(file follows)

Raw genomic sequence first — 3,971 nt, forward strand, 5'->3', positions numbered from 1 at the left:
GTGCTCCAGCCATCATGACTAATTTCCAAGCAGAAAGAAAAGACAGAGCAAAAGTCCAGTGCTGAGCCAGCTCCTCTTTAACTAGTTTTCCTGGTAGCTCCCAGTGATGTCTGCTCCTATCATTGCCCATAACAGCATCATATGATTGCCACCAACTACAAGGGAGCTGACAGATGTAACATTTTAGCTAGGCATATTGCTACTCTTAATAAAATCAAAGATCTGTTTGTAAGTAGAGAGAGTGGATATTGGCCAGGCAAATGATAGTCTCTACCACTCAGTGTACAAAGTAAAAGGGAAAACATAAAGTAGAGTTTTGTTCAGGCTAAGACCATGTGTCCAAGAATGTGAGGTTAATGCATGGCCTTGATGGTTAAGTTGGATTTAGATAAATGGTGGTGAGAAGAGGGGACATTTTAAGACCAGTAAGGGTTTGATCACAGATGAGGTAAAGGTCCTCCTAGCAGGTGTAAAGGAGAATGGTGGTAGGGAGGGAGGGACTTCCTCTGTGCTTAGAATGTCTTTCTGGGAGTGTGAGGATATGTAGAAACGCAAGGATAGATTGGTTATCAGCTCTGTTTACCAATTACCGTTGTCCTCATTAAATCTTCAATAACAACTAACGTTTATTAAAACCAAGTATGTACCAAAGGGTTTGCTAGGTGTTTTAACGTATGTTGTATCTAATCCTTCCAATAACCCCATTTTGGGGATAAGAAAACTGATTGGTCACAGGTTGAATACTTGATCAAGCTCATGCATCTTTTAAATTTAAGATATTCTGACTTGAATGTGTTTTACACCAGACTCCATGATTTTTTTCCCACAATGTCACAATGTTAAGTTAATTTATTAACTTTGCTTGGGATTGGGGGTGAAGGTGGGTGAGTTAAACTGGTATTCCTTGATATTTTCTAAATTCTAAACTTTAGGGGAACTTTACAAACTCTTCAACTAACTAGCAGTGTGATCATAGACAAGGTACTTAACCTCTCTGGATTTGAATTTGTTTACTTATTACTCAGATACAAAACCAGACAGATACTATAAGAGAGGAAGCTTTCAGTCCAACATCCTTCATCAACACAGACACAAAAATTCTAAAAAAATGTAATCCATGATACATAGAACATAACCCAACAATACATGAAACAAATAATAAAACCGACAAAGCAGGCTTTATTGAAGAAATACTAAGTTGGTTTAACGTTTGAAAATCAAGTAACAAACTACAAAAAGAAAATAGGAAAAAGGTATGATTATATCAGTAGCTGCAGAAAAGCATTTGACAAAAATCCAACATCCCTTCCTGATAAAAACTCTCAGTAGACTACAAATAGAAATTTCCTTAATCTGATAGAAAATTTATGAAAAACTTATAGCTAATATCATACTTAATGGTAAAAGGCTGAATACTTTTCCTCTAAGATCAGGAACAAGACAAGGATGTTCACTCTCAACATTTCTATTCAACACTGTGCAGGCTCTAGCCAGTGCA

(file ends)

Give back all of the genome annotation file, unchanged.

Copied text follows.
Raw genomic sequence first — 3,971 nt, forward strand, 5'->3', positions numbered from 1 at the left:
GTGCTCCAGCCATCATGACTAATTTCCAAGCAGAAAGAAAAGACAGAGCAAAAGTCCAGTGCTGAGCCAGCTCCTCTTTAACTAGTTTTCCTGGTAGCTCCCAGTGATGTCTGCTCCTATCATTGCCCATAACAGCATCATATGATTGCCACCAACTACAAGGGAGCTGACAGATGTAACATTTTAGCTAGGCATATTGCTACTCTTAATAAAATCAAAGATCTGTTTGTAAGTAGAGAGAGTGGATATTGGCCAGGCAAATGATAGTCTCTACCACTCAGTGTACAAAGTAAAAGGGAAAACATAAAGTAGAGTTTTGTTCAGGCTAAGACCATGTGTCCAAGAATGTGAGGTTAATGCATGGCCTTGATGGTTAAGTTGGATTTAGATAAATGGTGGTGAGAAGAGGGGACATTTTAAGACCAGTAAGGGTTTGATCACAGATGAGGTAAAGGTCCTCCTAGCAGGTGTAAAGGAGAATGGTGGTAGGGAGGGAGGGACTTCCTCTGTGCTTAGAATGTCTTTCTGGGAGTGTGAGGATATGTAGAAACGCAAGGATAGATTGGTTATCAGCTCTGTTTACCAATTACCGTTGTCCTCATTAAATCTTCAATAACAACTAACGTTTATTAAAACCAAGTATGTACCAAAGGGTTTGCTAGGTGTTTTAACGTATGTTGTATCTAATCCTTCCAATAACCCCATTTTGGGGATAAGAAAACTGATTGGTCACAGGTTGAATACTTGATCAAGCTCATGCATCTTTTAAATTTAAGATATTCTGACTTGAATGTGTTTTACACCAGACTCCATGATTTTTTTCCCACAATGTCACAATGTTAAGTTAATTTATTAACTTTGCTTGGGATTGGGGGTGAAGGTGGGTGAGTTAAACTGGTATTCCTTGATATTTTCTAAATTCTAAACTTTAGGGGAACTTTACAAACTCTTCAACTAACTAGCAGTGTGATCATAGACAAGGTACTTAACCTCTCTGGATTTGAATTTGTTTACTTATTACTCAGATACAAAACCAGACAGATACTATAAGAGAGGAAGCTTTCAGTCCAACATCCTTCATCAACACAGACACAAAAATTCTAAAAAAATGTAATCCATGATACATAGAACATAACCCAACAATACATGAAACAAATAATAAAACCGACAAAGCAGGCTTTATTGAAGAAATACTAAGTTGGTTTAACGTTTGAAAATCAAGTAACAAACTACAAAAAGAAAATAGGAAAAAGGTATGATTATATCAGTAGCTGCAGAAAAGCATTTGACAAAAATCCAACATCCCTTCCTGATAAAAACTCTCAGTAGACTACAAATAGAAATTTCCTTAATCTGATAGAAAATTTATGAAAAACTTATAGCTAATATCATACTTAATGGTAAAAGGCTGAATACTTTTCCTCTAAGATCAGGAACAAGACAAGGATGTTCACTCTCAACATTTCTATTCAACACTGTGCAGGCTCTAGCCAGTGCA